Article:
Support for Those Living with Adrenal Insufficiency

Kinship in the company of strangers

I grew up in the township of Pennfield, Michigan, about seven miles north of Battle Creek, which you may recall is the home of Tony the Tiger.  If you are about my age, you recall hearing the Kellogg’s company slogan, “The best to you each morning,” just before the banjos revved up during the Beverly Hillbillies opening theme song.  Or maybe it was just more salient to me, because I had a Battle Creek mailing address, and this was the only pop-culture reference I had ever seen.  At any rate, Battle Creek, to my knowledge, never had a population that reached greater than 60,000, even when the baby boomers were at their peak.  My graduating class at Pennfield was the largest one for a long time, with only just barely 200 seniors.

All this is to say, I grew up in a rural area, but not the sticks.  I went to college in neighboring Kalamazoo, as in, “I got a gal, in Kalamazoo zoo zoo zoo zoo . . .,” a song you may have heard while watching M*A*S*H*.  Or if you’re a hard-core tennis fan, you know that each year Kalamazoo College, my alma mater, hosts the boys 16 and 18 national tennis tournament, known as Nats at the Zoo, for the United States Tennis Association.  I discovered, to my surprise and relief, that I was lesbian, while living in Kalamazoo.

It turns out, there was another lesbian there, and I met her.  At least that’s what I thought in 1984, when I met said individual.  My gaydar was underdeveloped, and I genuinely did not believe that there were any lesbians anywhere near where I lived, worked or went to school.  One summer Saturday, I learned otherwise.  My girlfriend took me to a picnic in the country at a nice farmhouse where at least 80 other lesbians were also in attendance.  I was astonished!  Where were they keeping themselves?  They all looked so normal, no wonder I didn’t know they were there, lurking among the short-cropped farm girls of southwest Michigan.

I felt such a sense of belonging at that moment that I had never felt before, not even in Girlscouts.  These were my people.  I didn’t have to say anything to them about parts of my life, because those parts were shared by these women.  We understood basic things about one another; we had inside jokes without even sharing a past.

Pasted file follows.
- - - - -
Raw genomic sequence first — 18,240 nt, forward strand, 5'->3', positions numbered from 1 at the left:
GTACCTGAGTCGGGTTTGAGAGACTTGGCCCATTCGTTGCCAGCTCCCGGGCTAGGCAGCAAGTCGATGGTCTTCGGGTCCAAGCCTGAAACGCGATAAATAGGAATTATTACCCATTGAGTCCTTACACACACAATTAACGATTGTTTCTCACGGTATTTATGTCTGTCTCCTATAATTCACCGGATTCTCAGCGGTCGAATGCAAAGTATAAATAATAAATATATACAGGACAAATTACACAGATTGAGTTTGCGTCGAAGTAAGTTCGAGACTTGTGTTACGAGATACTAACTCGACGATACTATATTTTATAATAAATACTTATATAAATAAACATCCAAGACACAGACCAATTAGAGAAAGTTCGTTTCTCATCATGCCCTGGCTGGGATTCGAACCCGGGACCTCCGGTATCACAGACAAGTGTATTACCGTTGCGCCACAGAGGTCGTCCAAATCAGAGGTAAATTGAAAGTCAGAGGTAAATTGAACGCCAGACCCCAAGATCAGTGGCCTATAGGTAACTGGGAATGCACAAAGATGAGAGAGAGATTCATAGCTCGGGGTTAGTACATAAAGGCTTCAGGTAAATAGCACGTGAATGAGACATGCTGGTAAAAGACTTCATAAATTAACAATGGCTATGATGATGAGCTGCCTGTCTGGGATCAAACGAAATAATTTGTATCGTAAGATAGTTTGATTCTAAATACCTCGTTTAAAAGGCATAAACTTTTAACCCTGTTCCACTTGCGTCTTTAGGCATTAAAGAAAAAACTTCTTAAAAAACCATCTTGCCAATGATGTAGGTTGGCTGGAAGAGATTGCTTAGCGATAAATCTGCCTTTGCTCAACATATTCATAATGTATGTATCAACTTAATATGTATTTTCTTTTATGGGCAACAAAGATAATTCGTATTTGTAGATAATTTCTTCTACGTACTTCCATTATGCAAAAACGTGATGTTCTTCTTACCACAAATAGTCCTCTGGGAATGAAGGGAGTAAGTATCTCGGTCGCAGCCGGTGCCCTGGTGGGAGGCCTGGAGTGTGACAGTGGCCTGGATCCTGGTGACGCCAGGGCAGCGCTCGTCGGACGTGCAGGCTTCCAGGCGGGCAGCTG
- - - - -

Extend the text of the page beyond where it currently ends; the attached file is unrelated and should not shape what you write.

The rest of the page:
That’s what it felt like for me last year as I ventured to the first conference sponsored by Adrenal Insufficiency United.  All these people were walking around the corridors of the Embassy Suites, and they all looked pretty darn normal!  When I registered the night before the meetings, I knew that there were other conference attendees; there had to be!  No organization could possibly put on a conference for which only I had registered. . . and I had a roommate who I had corresponded with briefly prior to the conference.  So at a minimum it was Tammy and me, but she hadn’t checked in yet.

There was also a doll conference in the hotel that weekend.  It was a little creepy, because the doll exhibitors would open up the front rooms of their suites for each other to come through to admire their collections.  More than once I felt like all those little beady eyes were watching me through the glass when I stumbled onto their floor.  How was I to know whether the person at the table next to me for the free snack reception that night was a doll exhibitor or another person with SAI?  Or PAI?  Or TAI?  How?

My anxiety gave way to relief and a sense of belonging the next day, when we all congregated to register and attend the opening sessions. There were all of these people!  They knew what it meant to have to take the synthroid on an empty stomach an hour before being able to take that little white pill that sustained life and the struggle that I would have to remember to take the little white pill before my sluggish head and nausea reminded me.  I didn’t have to tell them about what AI was or how it affected the body and my body.  They knew.  They understood things about me that my closest, most empathetic friends and family members could not, and best of all, I didn’t have to explain any of it.  And because I’m secondary due to Cushing’s Disease, when we (the Cushies) all got hooked up together, I felt the most understood about this part of my life that I have ever felt before.

The saying goes, there is safety in numbers.  I think for most of us, it has always meant that if you travel in a pack, you are less likely to get mugged on the street, or if you complain about your boss as a group, it’s less likely that any particular person will get in trouble.  But twice now, I’ve also learned that it means that when you are amidst a group of people who are different in the same way that you are different, you can relax in a fundamental way that you didn’t even know you were anxious in everyday company.

I hope that if you’ve never experienced this in your AI journey, you’ll come to the upcoming conference.  And if you have experienced it before, that you’ll come home to be with your AI family for a weekend of relaxation, understanding, and learning.

Laree


Visit our conference page to learn more about our 2019 conference and sign up. We hope to see you there!

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  • Kinship in the company of strangers
    Kinship in the company of strangers
    October 22, 2018 by
    I grew up in the township of Pennfield, Michigan, about seven miles north of Battle Creek, which you may recall is the home of Tony the Tiger.  If you are about my age, you recall hearing the Kellogg’s company slogan, “The best to you each morning,” just...
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